But this chapter won't help you discover cheap souvenirs or tony items from designer fashion chains; you can find these things on your own. Rather, we offer a guide to finding the special treasures that lie somewhere in between. Be aware that small shops and boutiques have their own hours. Some don't open until 10 a.m., some close for lunch, and some close their doors at 5 p.m., while others are open until 9 p.m. To make sure, call the store before you go.

Aloha Wear

One of Hawaii's lasting afflictions is the penchant tourists have for wearing loud, matching aloha shirts and muumuus. I applaud such visitors' good intentions (to act local), but no local resident would be caught dead in such a get-up. Muumuus and aloha shirts are wonderful, but the real thing is what island folks wear on Aloha Friday (every Fri), to the Brothers Cazimero Lei Day Concert (every May 1), or to work (where allowed). It's what they wear at home and to special parties where the invitation reads "Aloha Attire."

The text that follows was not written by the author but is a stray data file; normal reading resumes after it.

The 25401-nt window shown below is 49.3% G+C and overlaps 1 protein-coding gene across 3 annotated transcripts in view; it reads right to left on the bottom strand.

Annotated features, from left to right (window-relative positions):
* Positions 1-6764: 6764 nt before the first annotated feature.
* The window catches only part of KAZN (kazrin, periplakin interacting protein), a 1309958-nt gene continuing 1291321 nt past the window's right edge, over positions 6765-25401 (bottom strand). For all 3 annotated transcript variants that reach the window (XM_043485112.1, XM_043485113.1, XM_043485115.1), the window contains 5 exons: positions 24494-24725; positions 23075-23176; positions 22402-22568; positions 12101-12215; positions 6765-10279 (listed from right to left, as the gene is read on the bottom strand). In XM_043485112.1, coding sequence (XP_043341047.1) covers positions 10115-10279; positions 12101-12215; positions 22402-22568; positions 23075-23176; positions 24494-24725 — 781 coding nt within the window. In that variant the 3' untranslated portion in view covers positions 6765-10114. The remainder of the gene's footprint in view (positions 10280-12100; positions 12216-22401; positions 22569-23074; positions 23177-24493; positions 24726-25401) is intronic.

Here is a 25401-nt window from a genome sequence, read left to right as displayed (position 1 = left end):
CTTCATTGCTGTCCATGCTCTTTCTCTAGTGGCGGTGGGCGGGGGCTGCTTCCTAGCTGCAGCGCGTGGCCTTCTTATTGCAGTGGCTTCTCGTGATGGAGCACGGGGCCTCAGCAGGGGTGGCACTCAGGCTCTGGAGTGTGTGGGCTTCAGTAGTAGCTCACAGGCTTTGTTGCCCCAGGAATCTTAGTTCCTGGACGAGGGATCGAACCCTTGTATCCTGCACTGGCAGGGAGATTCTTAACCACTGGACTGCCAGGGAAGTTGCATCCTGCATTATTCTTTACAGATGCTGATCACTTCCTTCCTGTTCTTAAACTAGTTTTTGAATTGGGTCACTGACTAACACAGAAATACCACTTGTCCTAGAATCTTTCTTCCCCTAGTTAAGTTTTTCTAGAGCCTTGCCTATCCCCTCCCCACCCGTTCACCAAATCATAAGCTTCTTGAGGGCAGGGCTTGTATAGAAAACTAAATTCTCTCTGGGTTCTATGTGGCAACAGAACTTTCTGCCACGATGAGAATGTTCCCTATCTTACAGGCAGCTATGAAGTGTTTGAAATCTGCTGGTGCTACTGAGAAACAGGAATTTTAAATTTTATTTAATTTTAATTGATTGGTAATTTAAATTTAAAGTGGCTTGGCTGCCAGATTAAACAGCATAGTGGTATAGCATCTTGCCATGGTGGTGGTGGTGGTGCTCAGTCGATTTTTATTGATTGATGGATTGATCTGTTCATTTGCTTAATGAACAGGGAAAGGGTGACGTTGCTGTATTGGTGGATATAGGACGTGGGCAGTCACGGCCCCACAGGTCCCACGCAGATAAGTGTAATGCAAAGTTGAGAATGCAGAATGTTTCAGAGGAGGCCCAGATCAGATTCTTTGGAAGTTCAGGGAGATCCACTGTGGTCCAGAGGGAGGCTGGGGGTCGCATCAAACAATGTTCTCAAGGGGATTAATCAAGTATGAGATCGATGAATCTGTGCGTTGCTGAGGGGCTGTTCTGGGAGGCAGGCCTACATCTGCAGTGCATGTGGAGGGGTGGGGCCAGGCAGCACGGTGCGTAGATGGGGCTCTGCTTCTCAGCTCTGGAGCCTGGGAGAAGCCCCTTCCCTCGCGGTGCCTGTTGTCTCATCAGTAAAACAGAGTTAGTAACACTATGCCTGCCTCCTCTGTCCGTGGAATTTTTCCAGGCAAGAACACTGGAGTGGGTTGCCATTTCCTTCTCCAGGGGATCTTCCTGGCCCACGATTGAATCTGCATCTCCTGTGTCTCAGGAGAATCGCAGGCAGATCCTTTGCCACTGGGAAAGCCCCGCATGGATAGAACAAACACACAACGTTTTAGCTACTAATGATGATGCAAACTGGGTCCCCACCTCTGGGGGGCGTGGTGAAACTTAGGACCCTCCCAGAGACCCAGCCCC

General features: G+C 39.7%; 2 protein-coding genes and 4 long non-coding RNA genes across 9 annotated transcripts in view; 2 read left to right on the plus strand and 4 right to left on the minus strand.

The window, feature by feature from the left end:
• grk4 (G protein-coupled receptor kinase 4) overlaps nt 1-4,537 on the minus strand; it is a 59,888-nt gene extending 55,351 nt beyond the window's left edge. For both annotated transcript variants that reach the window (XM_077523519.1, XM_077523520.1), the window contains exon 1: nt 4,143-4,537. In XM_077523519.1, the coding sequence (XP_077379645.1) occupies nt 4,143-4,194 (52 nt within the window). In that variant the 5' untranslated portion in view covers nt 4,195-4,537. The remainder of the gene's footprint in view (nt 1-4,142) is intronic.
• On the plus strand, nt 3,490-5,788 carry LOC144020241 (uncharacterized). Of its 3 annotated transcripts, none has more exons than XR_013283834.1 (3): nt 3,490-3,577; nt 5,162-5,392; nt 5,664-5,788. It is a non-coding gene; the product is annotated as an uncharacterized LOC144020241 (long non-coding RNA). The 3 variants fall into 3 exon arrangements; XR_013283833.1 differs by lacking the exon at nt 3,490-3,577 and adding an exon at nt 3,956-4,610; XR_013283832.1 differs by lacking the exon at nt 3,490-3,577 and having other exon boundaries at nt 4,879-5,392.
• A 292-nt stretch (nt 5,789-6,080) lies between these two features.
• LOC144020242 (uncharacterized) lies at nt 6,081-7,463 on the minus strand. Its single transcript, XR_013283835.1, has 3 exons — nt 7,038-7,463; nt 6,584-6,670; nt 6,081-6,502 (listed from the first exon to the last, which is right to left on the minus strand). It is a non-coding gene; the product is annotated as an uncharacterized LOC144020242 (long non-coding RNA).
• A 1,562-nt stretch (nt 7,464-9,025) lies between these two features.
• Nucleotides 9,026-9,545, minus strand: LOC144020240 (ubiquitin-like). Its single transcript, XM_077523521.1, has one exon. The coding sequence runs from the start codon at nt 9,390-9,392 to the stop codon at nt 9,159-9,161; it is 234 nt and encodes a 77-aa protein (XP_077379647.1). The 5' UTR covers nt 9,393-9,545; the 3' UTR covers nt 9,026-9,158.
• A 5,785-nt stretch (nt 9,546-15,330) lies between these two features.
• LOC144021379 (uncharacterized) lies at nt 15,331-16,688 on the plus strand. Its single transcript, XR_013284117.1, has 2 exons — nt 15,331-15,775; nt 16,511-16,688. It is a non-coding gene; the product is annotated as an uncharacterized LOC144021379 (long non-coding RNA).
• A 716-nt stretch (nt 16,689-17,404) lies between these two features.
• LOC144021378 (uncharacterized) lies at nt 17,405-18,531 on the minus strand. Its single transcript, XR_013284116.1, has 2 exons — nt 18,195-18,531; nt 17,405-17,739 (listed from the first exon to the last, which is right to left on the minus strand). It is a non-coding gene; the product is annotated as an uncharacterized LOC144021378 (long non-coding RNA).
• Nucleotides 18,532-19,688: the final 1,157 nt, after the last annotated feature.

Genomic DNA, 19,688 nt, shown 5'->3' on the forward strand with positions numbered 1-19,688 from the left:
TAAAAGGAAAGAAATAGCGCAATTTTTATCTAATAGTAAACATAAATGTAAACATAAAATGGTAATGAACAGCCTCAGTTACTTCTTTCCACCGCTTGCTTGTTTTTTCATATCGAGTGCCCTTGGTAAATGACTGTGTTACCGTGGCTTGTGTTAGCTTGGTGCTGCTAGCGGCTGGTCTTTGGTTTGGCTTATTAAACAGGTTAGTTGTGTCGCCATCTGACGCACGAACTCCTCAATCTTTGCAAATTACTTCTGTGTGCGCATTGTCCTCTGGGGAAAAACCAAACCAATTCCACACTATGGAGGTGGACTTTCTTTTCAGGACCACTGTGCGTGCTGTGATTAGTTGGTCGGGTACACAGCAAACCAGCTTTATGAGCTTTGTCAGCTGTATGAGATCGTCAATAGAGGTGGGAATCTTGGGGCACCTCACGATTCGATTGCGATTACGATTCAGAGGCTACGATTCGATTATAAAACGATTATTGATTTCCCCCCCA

Aside from the vintage Hawaiian wear (1930s-1950s) found in collectibles shops and at swap meets, my favorite contemporary aloha-wear designer is Hawaii's Tori Richards. Tommy Bahama, which never calls its shirts "aloha shirts" but claims, instead, a Caribbean influence, is another Hawaii shirt icon, and so is the up-and-coming Tiki brand, quirky and distinctive, with elements that hark back to 1950s bowling shirts and Jimmy Dean charisma.